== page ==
There’s only one way to win a game but it seems like there are a thousand and one ways to lose one. But as the shutter comes down on another Mayo summer, everyone with an interest should realise what a fantastic summer it’s been.
Even at the end. Nine points is a whacking, but it’s also a fair result. Mayo did nothing wrong, really, yesterday. They executed their game plan. The misfortunate thing about it was, so did Kerry.
Kerry found their feet after about twenty minutes and the longer the game went on the easier it became for them. They had an answer for everything Mayo threw at them, and Mayo threw them their all. It’s just that Mayo’s all wasn’t good enough.
Kerry is a great football county and they are currently blessed with exceptional players and an exceptional manager. People talk about weaknesses in the current team; we’ll see just how vulnerable they are come the third Sunday. Kerry will start favourites in An Spailpín’s book.
So where does the defeat leave Mayo? It leaves Mayo on top of the world.
Under the current Championship setup, a good Championship for Mayo is one where Mayo win their quarter-final. Not making a quarter-final is the only bad year for Mayo. Everything that happens besides winning that quarter-final is a bonus. Staying in Division 1 – presuming there still is a Division 1 – is a bonus. Winning Connacht is a bonus.
Mayo achieved their primary goal of winning a quarter-final this year, and the bonus goals of staying in Division 1, winning Connacht and inflicting a terrible, searing defeat on Cork, the All-Ireland Champions. That makes for a hell of a year in the ledger. Any other judgment is nonsense.
And not only that. This year has been marvellous for reminding the supporters of Mayo football – which means everyone in the county – of what matters. That getting beaten early is not in fact better than losing in the Final. That what counts is surviving for as long as you can, with still being alive at five o’clock on the third Sunday the greatest achievement of all.
And this year has been marvellous for reminding the supporters of Mayo football that we are legion, we are proud and we are not junk bond status.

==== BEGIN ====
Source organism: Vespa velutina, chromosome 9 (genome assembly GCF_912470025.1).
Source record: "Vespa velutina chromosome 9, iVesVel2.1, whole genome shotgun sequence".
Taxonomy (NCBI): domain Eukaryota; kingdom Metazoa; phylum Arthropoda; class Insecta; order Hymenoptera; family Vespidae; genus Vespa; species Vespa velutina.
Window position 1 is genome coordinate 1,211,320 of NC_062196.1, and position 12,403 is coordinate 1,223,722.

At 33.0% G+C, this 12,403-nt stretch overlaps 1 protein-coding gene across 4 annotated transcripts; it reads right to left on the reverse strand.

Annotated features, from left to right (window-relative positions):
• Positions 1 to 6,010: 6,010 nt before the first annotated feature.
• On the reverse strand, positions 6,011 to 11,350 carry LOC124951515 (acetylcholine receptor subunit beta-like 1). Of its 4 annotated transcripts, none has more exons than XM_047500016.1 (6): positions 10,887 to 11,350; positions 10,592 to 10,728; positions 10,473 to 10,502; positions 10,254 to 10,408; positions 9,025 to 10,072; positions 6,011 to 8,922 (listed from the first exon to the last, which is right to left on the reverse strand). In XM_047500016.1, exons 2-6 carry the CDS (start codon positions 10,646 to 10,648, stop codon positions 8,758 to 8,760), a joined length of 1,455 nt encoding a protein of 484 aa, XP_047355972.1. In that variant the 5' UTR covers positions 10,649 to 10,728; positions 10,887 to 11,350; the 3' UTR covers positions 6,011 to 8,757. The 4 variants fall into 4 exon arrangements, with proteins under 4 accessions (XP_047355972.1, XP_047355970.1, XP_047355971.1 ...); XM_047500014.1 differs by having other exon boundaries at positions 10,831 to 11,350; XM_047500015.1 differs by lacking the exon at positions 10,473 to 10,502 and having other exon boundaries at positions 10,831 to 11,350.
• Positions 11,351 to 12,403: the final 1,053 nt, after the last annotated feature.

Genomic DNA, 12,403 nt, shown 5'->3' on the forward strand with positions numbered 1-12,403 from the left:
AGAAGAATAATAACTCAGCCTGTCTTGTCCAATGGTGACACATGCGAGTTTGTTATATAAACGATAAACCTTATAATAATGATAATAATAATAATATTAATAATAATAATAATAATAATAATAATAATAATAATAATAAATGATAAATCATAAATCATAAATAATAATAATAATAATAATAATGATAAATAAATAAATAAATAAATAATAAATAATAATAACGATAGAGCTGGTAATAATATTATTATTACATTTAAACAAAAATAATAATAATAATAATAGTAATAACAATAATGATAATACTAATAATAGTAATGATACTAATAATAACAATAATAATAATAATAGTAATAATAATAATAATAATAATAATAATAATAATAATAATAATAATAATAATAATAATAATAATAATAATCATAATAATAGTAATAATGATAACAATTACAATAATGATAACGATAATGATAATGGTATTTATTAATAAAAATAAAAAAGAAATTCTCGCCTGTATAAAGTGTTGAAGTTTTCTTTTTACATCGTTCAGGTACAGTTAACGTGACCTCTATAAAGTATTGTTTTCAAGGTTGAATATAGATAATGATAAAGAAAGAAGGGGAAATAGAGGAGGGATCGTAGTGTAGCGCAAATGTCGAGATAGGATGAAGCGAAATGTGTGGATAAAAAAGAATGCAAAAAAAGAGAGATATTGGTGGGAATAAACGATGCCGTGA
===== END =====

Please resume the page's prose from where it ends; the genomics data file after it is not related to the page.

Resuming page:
Willie Joe, Mayo football’s Baptist and the man who runs the superlative Mayo GAA Blog, called his people to Bowe’s on Fleet Street on Saturday night. Reader, they came in their droves.
People that had never met before, from the north, south, east and west of the third largest county in Ireland, came together to celebrate the unique colours and heroic feats of Mayo football, looking back through the years and forward into the 21st Century. It was an extraordinary night, and one that will be remembered for years by those that were there.
Because that night spoke about Mayo, who we are and why we are. Mayo people turned up in droves on Saturday night because we’re not fools; we knew the likelihood of a big night in September was unlikely. But we wanted to celebrate the team and the people and the county in the here and now, because it is a team worth celebrating, we are a people worth celebrating and Mayo a county worth celebrating.
Naysayers will sneer about nine point hammerings and poor Mayo and all this other old blather but the fools, the fools, the fools – even last night, as the remains of another Championship returned across the Shannon the undertakers will have heard signs of life from the back of the hearse. Signs of life that will have grown louder and louder as they went deeper and deeper in the West until, returned among the yew trees and the true-hearted boys, in the gloaming and the heather, Mayo football sloughs off the defeat, rises once more from its bier and turn its head towards the FBD League and the 2012 Campaign.
There will always be a Mayo. Now and forever. Up Mayo.
Monday, August 22, 2011